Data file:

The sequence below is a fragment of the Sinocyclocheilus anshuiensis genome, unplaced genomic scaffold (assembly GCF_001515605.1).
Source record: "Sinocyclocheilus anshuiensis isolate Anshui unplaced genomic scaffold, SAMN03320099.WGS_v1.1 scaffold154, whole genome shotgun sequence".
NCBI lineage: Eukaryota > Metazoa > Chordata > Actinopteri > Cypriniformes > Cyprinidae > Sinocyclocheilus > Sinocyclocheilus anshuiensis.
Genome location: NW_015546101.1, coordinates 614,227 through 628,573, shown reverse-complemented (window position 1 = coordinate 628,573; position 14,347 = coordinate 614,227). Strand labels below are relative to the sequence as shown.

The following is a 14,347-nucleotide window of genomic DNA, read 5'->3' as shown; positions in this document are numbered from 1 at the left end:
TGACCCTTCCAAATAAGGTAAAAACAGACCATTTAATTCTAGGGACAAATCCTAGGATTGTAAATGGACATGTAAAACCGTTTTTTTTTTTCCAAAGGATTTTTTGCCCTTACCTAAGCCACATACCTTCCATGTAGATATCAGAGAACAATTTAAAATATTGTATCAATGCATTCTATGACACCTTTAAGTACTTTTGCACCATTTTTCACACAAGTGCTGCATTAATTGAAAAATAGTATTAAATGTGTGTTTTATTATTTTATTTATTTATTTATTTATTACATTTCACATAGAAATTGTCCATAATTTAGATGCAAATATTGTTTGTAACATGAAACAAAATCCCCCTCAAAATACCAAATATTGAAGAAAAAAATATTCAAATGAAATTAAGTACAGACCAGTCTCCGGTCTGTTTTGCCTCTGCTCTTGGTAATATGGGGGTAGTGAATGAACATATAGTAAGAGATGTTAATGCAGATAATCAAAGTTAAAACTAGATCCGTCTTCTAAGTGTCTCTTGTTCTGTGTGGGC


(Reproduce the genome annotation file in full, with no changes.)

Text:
The sequence below is a fragment of the Sinocyclocheilus anshuiensis genome, unplaced genomic scaffold (assembly GCF_001515605.1).
Source record: "Sinocyclocheilus anshuiensis isolate Anshui unplaced genomic scaffold, SAMN03320099.WGS_v1.1 scaffold154, whole genome shotgun sequence".
NCBI lineage: Eukaryota > Metazoa > Chordata > Actinopteri > Cypriniformes > Cyprinidae > Sinocyclocheilus > Sinocyclocheilus anshuiensis.
Genome location: NW_015546101.1, coordinates 614,227 through 628,573, shown reverse-complemented (window position 1 = coordinate 628,573; position 14,347 = coordinate 614,227). Strand labels below are relative to the sequence as shown.

The following is a 14,347-nucleotide window of genomic DNA, read 5'->3' as shown; positions in this document are numbered from 1 at the left end:
TGACCCTTCCAAATAAGGTAAAAACAGACCATTTAATTCTAGGGACAAATCCTAGGATTGTAAATGGACATGTAAAACCGTTTTTTTTTTTCCAAAGGATTTTTTGCCCTTACCTAAGCCACATACCTTCCATGTAGATATCAGAGAACAATTTAAAATATTGTATCAATGCATTCTATGACACCTTTAAGTACTTTTGCACCATTTTTCACACAAGTGCTGCATTAATTGAAAAATAGTATTAAATGTGTGTTTTATTATTTTATTTATTTATTTATTTATTACATTTCACATAGAAATTGTCCATAATTTAGATGCAAATATTGTTTGTAACATGAAACAAAATCCCCCTCAAAATACCAAATATTGAAGAAAAAAATATTCAAATGAAATTAAGTACAGACCAGTCTCCGGTCTGTTTTGCCTCTGCTCTTGGTAATATGGGGGTAGTGAATGAACATATAGTAAGAGATGTTAATGCAGATAATCAAAGTTAAAACTAGATCCGTCTTCTAAGTGTCTCTTGTTCTGTGTGGGC